tunes and with doubtful Bum*, the iopplar
faitlrin the The* it teriaitatiraci and the popular 4-
termination tn,file" re it, ru;''Wi t itftsr to# : the cost, is .un
shaken. Our Foreign "Qernlolll will do well to
make note of the fact , that" no One—with .:any
hope of a political future—however fanatical
or hoWiYtel lukewarm in his loyalty, has
dared even suggest the idea of suffering it to
perish. All parties", cliques and political per-,
suasion—the extreme Abolitionists on the one
hand, the extreme Pro•fllaverylsti on the &her
--agree in this : That there must be but one
Power—but one centre of dominion—on this
Continent, end that centre the Union. The
means by which kt-, kii ; .proposed, t. toitecure this
end may be Widely different ; but the end is the
same. One proposes to re-establish the Fed-
eral Power by . the 'virtual destription of
Southern society ; another proposes, to make
new concessions to :Slavery, assume the ex
pauses of the war, invite the rebels to come
back, and hand oyer to them the old. sceptre.
A more. cooservetive class content themselves
with the single purpose to crush out the Re
bellion as a physical fact; arid :compel the In
surgents to return to their old allegiance and
live with nein the foture, as they lived in the
earlier and letter days of the Republic-:not as
'masters, not as conquered subjects, but as
But the popular instinct that upon the sal
vation of the Union hang all mo, h?oes of
future peace and greatness, was never s 4 eta ~u;;
as it is to-day. The convictied that thine can
be no calamity so great ea that of Nerkeutent
disruption ; that indeed there can, be 'no na
tional life worthy the name for us .expept as
we remain united ;' that we are initialled, by
every law of oar existence, to . ,reunite some
how the now severed members of our 6ouled
eravy ; that rather than suffer disintegration,
we must sacrifice, if need be, millions f lives
and billions of treasure ;---hais entered into the
very marrow of our bones. :i
This constant growth - of the sentiment of. at
tachment to the I:felon—this increasing faith,
under disaster and defeat, that its preee'rvation
is a necessity of our existence—is most bbeour
aging. Twenty months ago many of re doubted'
whether it was worth fighting for or i not.—
Some of the most influential organsoi, public
opinion urged the policy 'of letting tini South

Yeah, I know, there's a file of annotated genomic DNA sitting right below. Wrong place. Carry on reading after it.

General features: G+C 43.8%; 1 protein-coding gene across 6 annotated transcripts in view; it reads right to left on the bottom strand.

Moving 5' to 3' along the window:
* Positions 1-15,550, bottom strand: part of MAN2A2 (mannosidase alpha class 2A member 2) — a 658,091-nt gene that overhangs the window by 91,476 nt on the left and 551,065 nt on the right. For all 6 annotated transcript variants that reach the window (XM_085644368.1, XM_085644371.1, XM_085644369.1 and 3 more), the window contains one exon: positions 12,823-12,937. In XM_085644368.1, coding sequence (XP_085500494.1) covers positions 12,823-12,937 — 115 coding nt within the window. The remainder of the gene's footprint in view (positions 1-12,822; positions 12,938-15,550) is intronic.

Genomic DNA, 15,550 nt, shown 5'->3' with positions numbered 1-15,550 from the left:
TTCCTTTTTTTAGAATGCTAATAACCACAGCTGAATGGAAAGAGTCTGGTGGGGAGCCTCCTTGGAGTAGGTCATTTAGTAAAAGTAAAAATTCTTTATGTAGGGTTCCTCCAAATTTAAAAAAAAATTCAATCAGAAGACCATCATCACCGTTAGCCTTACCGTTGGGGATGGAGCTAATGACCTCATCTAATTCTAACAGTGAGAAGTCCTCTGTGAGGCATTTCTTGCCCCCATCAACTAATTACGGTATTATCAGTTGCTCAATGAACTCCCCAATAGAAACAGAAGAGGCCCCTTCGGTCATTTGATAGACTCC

"go in peace." Many prominent Ira all
over the north wrote letters and made tierichei
opposing coercion. The fact watt, our i ve for
the Union was dornient. We did not ail reciate
its inestimable blesaings. We did not realize
how inextricably, it was interwoven bite the
texture of our national life. Much' less Idid we
appreciate the terrible consequences that would
follow the severing of the old bondei We
seemed to have forgotten that thorn bonds
formed the chief heartstrings of the ublio.
We are wiser now. We sse—the; ni t dull
visioned of us cannot help,sieeingtiliat in
abandoning the Union we abandon all We
see that its cohesive power once destroy, the
vast hulk of our nationality crumbles into'atems.
We realize the words of Mr. Russell, of *le Len
don limes, that the " Union is Tower" . --tpower
for conquest—power for internal 'ag4iiindize..
ment—" power to affront the world."
• SPECKS SAM. ~ i . '
The United Stales likenomin, the leading firituf=
cial journal of the conntty, is enraptured with
the wisdom of the redorinnendatiotie on the
currency, contained in , the Presidenrsinst an
nual message. -Mr. Lincoln advises "a iretwn
to specie payments at the earliest moment cern
patibla with due regard to all inter : sta. ' He
furthermore lays down the axiom that."
atione in the value of currency are alw
furious, and to reduce those fluctuations
losSest posaible point will always be a I
purpose in a wise legislation." . The re
the Secretary of the Treasury contain
very 'plain and forcltile . allisions to
paper money issues,' agreeing in purpo
the President's recommendations. Kr.
estimates that 'he will require $277,
beyond all his estimated receipts; for
the expenditures of the e current fi scal
He considers that to attempt to ral
amount by resort to paper litioes would
"a vast diminution
,oi expOrte, infla
prices, increase of expeadltures, ammo
of debt, and disastrous defeat of the ve
poses sopght to be ' attained by it'."
tautly with this Tara decided exp Te .
opinion, he suggests for the acceptance
country "no more paper , money • schen"
on the contrary, a series of measures 100
a safe and'gradual return to gold and
l as ihe only permanent basis, .-standar
measure of 'Walled I rOCOgtliZild by the ctl:
This is - verYTiiiiiihatic "and nut - nista
language. l t. will tend very meter ally
W.ve the generalapprehension dial. we
danger of being committed to a still i
issue of a currency that has been alreadY
to a most dangerous excess. Whatever
the expedients devised by Coßgress, (thi,
clot committees of which are under Vr.
inspiration,) it now appears certain th
issue of paper money will not be nut
among them. This prospect is all tht
welcome because an opposite course hal
expected froth the Secretary. The mann
and paying out of Treasury notes was?
remarkable facile and tempting Method
flog stoat Goeernment scrip, that it :wor
have been et all surprising had the Be
shown yimself so much in love with the r
as to urge its continuance. ..Mr. Chase
ever, desprves the credit of having been
lated lees by considerations of his own 1
rary convenience than bythe future and i
nent financial interests`of the country.